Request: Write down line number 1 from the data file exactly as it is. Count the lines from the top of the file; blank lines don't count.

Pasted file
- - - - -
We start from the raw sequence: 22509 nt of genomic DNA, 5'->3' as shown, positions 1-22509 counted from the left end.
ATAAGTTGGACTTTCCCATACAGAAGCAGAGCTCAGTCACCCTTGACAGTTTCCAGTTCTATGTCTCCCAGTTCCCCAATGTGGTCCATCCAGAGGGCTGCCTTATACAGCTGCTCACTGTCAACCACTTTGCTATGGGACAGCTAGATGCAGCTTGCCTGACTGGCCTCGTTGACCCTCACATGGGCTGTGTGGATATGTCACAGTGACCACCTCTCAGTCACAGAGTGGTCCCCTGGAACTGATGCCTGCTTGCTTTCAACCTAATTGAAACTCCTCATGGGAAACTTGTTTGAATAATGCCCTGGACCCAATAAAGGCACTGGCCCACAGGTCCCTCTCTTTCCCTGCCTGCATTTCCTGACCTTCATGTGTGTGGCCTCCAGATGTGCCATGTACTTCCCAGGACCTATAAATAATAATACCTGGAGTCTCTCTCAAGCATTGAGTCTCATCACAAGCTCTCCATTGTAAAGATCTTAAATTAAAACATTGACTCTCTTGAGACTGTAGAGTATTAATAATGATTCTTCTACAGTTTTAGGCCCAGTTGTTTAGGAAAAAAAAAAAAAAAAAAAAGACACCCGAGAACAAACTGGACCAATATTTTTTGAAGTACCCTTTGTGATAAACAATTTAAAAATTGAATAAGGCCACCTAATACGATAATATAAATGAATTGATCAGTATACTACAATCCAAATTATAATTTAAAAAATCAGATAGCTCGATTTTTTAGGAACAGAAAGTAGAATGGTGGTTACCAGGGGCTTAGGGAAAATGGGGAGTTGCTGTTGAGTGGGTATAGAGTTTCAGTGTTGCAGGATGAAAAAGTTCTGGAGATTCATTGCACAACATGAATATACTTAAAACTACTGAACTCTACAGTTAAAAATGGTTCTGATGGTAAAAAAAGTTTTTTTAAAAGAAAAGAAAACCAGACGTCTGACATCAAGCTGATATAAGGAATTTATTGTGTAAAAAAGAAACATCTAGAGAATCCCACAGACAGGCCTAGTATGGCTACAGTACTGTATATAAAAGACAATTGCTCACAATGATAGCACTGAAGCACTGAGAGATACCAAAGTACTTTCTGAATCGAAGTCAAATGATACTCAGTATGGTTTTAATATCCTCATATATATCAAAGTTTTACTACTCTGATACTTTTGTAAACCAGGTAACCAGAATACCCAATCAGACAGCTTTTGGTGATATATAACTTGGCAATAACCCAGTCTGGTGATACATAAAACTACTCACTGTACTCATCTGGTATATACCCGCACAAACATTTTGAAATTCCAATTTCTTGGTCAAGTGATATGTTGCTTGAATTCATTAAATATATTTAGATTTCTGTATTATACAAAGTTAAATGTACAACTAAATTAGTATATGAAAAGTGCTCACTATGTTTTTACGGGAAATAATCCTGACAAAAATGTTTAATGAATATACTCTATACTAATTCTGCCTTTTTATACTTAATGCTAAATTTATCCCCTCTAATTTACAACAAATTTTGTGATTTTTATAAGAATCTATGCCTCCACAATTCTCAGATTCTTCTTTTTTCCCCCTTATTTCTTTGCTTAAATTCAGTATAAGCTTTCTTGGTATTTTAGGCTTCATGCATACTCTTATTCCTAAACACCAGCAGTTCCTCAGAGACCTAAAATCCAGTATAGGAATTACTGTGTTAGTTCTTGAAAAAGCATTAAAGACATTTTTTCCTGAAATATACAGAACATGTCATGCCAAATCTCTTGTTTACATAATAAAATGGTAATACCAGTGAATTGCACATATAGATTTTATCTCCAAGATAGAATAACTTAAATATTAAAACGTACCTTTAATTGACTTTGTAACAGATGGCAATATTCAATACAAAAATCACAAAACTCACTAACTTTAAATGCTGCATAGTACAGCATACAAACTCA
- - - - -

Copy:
We start from the raw sequence: 22509 nt of genomic DNA, 5'->3' as shown, positions 1-22509 counted from the left end.